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Neuropsychological Changes in a Prospectively Followed Cohort of Intravenous Drug Users with and without HIV

Stern, Yaakov; Liu, Xinhua; Marder, Karen; Todak, George; Sano, Mary; Malouf, Renee; Joseph, M.; El-Sadr, Wafaa Mahmoud; Ehrhardt, Anke A.; Williams, Janet B. W.; Gorman, Jack M.

We followed a cohort of 223 intravenous drug users (99 HIV and 124 HIV+) for up to 3.5 years, examining change in performance over time as a function of HIV status, disease severity, and neurological signs and symptoms. Analyses were performed by applying generalized estimating equations (GEE) to regression analyses with repeated measures, and controlled for age, education, and length of substance use. None of the subjects had AIDS at baseline. There were 147 men (85 HIV+ and 62 HIV) and 76 women (39 HIV+ and 37 HIV). Memory performance was worse in the HIV+ than HIV− women. In the men, performance on the memory, executive, language, and attention factors improved significantly overtime, but this improvement was attenuated in the HIV men for the attention and orientation factors. In the HIV+ women. AIDS was associated with worsening performance on attention tests. The presence or onset of clinically significant neurological findings was associated with poorer language and motor speed performance. In the HIV+ men, memory performance was worse when the CD4 count fell below 200: it declined over time in men with AIDS but not in those without. A learning effect for language was attenuated in men who developed AIDS. The presence or development of a clinically significant neurological sign was associated with poorer memory, executive, language, attention, and motor speed performance. Our findings parallel those that we previously reported in a prospectively followed cohort of gay men. In combination, our studies of gay men and IDU cohorts suggest that (a) HIV can affect cognition early, even when the patient is medically asymptomatic; (b) cognitive difficulties worsen as the severity of HIV infection increases; and (c) the advent of clinically significant neurologic signs is associated with progression to more severe cognitive deficits. Our data suggest that the neurological and neuropsychological changes are both manifestations of the central effect of HIV on the CNS.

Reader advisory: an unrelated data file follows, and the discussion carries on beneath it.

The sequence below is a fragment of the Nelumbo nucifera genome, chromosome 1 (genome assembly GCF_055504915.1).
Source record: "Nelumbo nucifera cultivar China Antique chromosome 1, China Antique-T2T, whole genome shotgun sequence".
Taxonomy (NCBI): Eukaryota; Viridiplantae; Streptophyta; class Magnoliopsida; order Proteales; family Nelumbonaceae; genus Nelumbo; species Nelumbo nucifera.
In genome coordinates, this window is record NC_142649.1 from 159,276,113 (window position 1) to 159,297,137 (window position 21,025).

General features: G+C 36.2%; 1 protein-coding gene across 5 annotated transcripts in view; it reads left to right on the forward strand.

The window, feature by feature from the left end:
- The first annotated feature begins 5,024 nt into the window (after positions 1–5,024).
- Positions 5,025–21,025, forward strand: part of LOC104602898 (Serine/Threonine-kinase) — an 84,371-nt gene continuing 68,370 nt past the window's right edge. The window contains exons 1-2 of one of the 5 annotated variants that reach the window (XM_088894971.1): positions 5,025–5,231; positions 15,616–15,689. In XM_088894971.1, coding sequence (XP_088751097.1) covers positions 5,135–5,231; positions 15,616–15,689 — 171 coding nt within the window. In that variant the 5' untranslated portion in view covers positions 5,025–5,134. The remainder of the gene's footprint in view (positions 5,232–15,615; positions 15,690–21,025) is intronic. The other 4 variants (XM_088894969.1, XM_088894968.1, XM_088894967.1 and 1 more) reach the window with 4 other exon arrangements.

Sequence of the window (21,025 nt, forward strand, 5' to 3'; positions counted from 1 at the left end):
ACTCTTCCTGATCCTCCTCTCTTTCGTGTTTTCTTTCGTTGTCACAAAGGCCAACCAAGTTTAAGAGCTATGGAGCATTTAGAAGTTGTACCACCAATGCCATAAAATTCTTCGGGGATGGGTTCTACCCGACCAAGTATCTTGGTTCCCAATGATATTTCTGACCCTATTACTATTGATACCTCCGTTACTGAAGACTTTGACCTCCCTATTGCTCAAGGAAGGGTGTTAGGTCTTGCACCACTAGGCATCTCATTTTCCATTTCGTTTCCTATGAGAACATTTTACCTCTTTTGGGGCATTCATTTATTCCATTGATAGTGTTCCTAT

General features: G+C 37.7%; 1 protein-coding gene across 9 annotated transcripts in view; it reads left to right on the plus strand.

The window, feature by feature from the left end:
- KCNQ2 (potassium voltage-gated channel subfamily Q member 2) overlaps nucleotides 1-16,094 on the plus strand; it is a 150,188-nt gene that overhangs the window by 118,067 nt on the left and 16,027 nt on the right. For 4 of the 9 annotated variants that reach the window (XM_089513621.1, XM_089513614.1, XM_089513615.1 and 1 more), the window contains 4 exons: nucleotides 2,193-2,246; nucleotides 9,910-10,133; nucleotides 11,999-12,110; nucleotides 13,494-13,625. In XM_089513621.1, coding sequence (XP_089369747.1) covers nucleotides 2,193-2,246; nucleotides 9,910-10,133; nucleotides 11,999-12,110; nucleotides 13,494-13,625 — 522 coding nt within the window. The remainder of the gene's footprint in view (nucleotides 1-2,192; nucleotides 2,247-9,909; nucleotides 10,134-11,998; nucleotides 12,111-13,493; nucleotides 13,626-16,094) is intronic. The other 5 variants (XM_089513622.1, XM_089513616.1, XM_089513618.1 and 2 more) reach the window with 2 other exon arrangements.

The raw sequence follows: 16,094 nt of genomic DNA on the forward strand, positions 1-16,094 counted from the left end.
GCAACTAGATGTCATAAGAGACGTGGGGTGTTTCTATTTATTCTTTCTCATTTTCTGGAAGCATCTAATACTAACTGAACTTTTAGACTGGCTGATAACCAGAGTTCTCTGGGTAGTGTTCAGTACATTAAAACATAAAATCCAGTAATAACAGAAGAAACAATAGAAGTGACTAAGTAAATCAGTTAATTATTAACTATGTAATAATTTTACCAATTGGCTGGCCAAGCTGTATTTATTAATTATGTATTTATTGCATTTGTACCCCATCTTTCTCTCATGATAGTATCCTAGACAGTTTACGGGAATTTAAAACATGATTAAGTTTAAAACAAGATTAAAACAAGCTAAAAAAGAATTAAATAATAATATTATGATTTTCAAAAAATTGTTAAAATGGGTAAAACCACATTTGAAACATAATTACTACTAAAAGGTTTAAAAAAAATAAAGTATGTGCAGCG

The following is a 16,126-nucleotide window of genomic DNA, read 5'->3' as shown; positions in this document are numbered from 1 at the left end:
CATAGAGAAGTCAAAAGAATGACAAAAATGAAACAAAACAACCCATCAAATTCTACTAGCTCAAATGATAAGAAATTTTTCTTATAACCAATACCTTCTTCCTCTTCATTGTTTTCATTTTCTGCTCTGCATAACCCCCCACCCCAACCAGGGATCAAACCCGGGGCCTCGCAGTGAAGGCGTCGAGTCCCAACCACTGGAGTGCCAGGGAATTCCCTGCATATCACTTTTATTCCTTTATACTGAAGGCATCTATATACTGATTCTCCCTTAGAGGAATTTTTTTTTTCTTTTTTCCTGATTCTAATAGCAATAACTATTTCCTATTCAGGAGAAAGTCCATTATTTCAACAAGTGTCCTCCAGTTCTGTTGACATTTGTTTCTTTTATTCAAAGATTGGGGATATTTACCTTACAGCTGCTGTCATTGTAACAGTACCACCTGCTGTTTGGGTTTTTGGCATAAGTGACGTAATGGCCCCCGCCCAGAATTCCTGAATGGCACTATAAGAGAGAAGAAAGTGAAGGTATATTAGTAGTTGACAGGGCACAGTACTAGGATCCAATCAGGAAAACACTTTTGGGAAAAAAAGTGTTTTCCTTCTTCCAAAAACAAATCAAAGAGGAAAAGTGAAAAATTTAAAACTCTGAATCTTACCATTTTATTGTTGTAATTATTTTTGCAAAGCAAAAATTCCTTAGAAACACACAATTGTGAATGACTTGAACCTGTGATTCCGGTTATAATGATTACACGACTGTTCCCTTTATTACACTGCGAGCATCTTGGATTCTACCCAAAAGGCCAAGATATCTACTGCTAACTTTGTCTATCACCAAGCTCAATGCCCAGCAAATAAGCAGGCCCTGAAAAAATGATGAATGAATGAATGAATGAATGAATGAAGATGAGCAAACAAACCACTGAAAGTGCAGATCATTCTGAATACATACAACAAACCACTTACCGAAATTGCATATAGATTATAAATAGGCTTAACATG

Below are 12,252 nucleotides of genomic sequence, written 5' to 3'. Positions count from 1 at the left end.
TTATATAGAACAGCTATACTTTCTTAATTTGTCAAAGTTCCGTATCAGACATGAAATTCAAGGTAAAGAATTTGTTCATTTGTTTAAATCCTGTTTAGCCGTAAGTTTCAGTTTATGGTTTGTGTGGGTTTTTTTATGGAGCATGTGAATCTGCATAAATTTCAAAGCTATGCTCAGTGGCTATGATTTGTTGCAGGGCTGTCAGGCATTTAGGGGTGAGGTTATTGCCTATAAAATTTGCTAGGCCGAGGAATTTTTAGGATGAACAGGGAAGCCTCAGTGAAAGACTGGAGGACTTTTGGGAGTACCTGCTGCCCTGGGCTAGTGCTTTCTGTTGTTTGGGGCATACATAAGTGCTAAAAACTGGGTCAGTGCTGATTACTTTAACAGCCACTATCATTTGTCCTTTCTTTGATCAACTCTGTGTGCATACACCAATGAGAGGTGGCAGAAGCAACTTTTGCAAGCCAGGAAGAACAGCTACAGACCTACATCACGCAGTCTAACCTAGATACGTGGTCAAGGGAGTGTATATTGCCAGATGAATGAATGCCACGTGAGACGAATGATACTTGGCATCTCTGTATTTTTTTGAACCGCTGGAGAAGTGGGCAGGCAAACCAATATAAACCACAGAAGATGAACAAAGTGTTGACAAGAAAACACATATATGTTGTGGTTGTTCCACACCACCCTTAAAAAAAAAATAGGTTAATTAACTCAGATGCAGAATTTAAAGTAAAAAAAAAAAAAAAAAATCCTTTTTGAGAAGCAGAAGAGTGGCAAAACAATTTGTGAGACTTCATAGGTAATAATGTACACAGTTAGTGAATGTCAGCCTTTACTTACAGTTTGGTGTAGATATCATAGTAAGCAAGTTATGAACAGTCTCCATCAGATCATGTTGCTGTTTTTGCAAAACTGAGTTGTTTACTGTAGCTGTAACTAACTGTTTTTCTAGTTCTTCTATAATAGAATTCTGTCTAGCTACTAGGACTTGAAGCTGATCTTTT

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Also Published In

Title
Cognitive and Behavioral Neurology

More About This Work

Academic Units
Neurology
Published Here
June 6, 2018
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